The nave is supported by 12 rock-hewn pillars, and the church is decorated with icons among which three—depicting the Holy Virgin, St George, and St Demiana—are by the renowned 16th-century iconographer Anastasi al-Rumi.
The original entrance to the church is above the Holy Family grotto, and was reached in ancient times by a large wooden box which visitors would get into while yet in the valley, and be pulled up by a pulley and rope. The place thus gained the name Monastery of the Pulley.
Visited by Christ
Watani asked Anba Paphnutius about the project to develop the Trail of the Holy Family in Egypt, including Gabal al-Teir, as a tourist destination.
“Egypt is the only place in the world other than Palestine to be visited by Christ,” he said. “The path trodden by the Holy Family in Egypt is a perfect candidate for religious tourism.
“I have visited Lourdes,” the Metropolitan said, “and was amazed at the great numbers of tourists who visit the site every day where the Holy Virgin appeared to a young woman. How much more, I thought, would they visit places where the Child Jesus, his mother Mary, and St Joseph stayed for over three years.”
“The path of the Holy Family’s flight in Egypt extends over 3500km in 25 spots. The State is keen to develop the points on this trail on the urban and tourist levels. Local communities stand to benefit from such development.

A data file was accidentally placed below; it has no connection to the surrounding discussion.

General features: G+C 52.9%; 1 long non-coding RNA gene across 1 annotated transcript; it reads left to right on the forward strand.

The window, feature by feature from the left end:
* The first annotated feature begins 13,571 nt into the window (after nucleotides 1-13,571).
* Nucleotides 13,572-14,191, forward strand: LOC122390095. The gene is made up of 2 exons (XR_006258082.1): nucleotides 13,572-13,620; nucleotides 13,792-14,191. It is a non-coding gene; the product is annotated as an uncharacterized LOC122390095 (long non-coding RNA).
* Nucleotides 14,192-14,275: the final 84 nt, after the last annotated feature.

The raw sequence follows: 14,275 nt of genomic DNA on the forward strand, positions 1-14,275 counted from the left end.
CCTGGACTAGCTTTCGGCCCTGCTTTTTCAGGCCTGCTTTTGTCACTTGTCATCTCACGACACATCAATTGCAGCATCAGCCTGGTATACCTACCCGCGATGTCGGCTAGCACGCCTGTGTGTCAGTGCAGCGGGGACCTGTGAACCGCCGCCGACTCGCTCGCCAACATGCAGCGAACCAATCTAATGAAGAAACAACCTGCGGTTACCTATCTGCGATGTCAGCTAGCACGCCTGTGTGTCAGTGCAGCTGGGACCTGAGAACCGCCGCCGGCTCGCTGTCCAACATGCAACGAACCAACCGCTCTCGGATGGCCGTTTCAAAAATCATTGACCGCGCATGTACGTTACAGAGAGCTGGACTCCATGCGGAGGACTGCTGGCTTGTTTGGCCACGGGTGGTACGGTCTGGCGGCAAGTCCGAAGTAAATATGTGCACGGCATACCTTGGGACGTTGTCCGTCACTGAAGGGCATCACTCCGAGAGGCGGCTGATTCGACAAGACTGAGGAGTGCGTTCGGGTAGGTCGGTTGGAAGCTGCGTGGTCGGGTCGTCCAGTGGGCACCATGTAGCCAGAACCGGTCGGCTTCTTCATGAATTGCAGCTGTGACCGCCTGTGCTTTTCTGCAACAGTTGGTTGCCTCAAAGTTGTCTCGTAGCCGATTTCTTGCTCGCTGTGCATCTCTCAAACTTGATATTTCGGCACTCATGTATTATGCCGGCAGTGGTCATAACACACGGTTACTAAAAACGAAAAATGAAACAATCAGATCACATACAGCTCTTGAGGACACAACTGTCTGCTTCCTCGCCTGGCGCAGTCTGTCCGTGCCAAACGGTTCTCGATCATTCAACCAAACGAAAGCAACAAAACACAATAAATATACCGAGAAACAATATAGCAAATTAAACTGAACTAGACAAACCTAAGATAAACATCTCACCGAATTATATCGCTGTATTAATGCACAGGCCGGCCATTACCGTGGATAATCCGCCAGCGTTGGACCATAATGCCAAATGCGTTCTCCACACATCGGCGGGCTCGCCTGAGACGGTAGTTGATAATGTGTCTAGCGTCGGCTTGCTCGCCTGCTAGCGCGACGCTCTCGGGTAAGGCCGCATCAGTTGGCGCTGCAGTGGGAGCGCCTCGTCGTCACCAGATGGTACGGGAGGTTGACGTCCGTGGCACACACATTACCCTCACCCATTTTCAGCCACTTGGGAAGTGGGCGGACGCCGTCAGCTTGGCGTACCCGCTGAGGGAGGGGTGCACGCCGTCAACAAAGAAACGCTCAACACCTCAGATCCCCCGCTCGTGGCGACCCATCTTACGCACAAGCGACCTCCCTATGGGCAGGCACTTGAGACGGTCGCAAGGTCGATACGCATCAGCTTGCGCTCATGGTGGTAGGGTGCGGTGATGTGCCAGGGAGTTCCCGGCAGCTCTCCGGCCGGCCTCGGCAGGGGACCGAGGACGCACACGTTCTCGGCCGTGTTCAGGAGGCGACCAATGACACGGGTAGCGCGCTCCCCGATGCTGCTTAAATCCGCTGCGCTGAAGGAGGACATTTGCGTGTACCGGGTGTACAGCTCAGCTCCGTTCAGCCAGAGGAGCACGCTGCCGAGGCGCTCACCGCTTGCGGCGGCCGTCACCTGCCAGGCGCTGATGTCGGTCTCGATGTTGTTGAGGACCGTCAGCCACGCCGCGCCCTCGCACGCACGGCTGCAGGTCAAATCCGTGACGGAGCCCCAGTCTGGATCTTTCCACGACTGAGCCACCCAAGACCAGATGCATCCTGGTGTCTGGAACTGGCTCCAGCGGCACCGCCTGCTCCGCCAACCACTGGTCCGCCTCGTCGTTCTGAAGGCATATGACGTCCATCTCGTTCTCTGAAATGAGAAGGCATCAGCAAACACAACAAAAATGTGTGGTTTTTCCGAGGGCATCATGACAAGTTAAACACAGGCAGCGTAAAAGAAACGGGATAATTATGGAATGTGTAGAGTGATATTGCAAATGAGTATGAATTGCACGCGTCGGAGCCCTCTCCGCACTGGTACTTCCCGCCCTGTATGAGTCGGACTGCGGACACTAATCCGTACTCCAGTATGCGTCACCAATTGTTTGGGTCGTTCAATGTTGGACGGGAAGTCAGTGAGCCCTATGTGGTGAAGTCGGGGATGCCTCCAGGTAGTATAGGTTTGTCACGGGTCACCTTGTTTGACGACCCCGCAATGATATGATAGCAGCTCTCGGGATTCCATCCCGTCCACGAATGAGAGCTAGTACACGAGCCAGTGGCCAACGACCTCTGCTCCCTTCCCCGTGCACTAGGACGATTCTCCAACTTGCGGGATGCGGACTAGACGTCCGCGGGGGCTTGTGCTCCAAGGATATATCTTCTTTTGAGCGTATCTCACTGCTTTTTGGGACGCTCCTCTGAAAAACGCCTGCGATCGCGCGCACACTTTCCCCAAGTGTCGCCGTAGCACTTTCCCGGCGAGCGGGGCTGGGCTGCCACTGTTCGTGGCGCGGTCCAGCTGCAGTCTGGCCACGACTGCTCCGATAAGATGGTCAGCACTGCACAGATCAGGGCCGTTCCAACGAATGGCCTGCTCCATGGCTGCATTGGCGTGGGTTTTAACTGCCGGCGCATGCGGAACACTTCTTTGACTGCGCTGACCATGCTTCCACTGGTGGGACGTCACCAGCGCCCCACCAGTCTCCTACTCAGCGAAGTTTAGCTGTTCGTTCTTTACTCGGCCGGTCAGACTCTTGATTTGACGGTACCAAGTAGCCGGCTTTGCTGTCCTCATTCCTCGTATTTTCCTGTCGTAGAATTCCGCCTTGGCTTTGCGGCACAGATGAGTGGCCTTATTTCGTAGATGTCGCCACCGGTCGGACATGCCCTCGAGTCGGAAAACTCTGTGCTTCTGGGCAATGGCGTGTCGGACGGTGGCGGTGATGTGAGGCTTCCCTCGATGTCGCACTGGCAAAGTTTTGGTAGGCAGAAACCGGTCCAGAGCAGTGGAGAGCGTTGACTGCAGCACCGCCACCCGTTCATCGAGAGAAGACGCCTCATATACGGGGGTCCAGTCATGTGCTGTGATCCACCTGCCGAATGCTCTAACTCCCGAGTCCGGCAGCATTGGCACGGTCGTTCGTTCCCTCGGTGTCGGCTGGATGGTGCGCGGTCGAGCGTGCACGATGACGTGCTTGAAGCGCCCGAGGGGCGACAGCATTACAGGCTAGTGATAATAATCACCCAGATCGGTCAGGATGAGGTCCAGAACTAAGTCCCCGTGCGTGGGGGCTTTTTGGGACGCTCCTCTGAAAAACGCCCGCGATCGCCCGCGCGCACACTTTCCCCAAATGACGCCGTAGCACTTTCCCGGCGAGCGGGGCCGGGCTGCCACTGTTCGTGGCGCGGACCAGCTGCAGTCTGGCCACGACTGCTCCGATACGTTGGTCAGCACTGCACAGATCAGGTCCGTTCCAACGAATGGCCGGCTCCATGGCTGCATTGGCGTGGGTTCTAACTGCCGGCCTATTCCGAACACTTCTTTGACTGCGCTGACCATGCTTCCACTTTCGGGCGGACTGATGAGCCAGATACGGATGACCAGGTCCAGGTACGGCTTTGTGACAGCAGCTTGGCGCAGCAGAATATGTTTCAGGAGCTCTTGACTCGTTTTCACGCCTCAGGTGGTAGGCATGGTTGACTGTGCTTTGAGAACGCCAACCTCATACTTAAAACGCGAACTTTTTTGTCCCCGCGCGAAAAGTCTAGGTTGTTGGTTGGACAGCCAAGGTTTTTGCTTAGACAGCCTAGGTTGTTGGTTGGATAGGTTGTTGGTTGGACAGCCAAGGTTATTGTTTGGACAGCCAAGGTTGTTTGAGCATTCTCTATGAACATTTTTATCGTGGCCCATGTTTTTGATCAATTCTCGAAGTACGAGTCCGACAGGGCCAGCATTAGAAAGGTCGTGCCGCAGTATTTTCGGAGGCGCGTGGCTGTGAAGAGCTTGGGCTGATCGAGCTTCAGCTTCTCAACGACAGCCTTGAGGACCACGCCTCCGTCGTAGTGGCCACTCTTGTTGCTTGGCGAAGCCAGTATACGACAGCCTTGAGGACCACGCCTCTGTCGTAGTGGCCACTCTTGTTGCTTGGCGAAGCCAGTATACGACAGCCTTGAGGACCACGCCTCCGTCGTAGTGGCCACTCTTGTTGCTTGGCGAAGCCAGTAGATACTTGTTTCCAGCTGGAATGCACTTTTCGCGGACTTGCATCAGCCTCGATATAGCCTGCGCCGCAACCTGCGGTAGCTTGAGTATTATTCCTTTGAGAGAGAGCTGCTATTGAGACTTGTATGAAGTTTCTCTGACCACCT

The church of the Holy Virgin at Gabal al-Teir has been carefully restored following thorough years-long-studies and research of the ancient edifice as well as the surrounding environment and the factors of erosion. The work was completed under supervision of the Ministry of Tourism and Antiquities. “But I didn’t wish to burden the State with the refurbishment budget which has cost the diocese some EGP60million,” Anba Paphnutius said.
Ayman Nabil the architect representing Scale Company that oversaw the renovation project of the Holy Virgin’s ancient church, told Watani that the works involved restoration of the ceilings, the grotto, the bell towers, the western corridor and altars, as well as the outer northern and eastern walls.
This was not the end of our talk with Anba Paphnutius; so many other topics were broached relating to his service and parish. Watani promises its readers a full version of the gripping interview shortly.
8 August 2022